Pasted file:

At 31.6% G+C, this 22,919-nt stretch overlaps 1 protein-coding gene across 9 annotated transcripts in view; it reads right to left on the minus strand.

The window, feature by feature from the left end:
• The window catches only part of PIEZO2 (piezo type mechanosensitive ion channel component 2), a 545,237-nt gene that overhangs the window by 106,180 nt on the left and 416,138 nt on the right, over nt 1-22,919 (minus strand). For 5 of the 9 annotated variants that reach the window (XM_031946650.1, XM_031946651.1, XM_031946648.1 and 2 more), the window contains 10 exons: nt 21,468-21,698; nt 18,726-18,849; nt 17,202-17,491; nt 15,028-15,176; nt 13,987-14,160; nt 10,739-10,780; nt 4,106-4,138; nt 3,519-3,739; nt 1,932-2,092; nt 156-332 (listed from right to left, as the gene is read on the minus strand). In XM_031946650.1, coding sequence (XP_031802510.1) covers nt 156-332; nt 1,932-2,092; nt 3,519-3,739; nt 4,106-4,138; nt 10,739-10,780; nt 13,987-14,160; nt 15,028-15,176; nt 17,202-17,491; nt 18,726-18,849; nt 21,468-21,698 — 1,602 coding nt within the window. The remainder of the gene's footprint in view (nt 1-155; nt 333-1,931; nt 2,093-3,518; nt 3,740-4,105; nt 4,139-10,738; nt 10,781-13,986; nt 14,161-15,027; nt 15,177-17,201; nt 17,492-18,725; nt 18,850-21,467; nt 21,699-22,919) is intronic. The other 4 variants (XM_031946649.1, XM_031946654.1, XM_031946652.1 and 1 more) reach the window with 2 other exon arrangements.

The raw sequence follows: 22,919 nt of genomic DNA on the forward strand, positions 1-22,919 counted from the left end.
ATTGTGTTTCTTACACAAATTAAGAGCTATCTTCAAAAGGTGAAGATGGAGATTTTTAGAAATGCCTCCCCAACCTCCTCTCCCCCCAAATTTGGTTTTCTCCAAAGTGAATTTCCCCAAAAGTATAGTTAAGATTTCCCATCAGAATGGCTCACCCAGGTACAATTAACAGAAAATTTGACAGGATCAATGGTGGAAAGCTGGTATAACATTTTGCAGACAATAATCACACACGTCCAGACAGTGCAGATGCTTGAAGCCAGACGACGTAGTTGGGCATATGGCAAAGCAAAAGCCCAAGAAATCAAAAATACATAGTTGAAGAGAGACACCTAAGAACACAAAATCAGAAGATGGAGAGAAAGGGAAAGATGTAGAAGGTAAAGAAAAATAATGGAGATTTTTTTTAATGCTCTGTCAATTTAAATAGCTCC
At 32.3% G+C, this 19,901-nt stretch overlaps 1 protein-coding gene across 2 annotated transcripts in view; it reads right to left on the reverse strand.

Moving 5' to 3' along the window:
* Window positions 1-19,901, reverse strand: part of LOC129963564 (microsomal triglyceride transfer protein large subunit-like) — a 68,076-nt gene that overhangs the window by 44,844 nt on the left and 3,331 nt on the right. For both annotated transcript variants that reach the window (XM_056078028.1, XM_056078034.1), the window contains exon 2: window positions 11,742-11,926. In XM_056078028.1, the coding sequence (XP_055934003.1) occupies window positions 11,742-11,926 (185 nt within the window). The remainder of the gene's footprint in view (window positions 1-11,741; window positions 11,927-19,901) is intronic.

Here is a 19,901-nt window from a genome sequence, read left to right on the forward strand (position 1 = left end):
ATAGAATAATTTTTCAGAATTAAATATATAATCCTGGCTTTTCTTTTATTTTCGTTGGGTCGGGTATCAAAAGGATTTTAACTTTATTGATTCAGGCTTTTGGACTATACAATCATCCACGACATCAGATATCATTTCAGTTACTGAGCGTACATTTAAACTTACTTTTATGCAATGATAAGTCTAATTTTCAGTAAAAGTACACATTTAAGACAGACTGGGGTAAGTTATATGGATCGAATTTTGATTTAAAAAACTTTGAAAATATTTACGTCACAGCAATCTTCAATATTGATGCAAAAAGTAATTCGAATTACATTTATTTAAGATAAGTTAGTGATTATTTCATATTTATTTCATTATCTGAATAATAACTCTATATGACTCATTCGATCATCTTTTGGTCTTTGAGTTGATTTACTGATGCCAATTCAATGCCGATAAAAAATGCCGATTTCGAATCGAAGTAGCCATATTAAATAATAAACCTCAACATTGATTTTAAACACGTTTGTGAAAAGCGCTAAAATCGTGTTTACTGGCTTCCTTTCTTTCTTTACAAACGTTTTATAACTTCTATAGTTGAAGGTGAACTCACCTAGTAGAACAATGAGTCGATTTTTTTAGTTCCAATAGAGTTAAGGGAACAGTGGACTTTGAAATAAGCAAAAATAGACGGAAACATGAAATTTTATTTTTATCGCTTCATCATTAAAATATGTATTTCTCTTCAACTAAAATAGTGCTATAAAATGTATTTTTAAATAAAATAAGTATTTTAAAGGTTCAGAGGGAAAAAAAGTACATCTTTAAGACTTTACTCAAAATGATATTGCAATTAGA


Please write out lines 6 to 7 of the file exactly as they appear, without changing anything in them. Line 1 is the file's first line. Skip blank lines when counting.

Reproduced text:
At 32.3% G+C, this 19,901-nt stretch overlaps 1 protein-coding gene across 2 annotated transcripts in view; it reads right to left on the reverse strand.

Moving 5' to 3' along the window: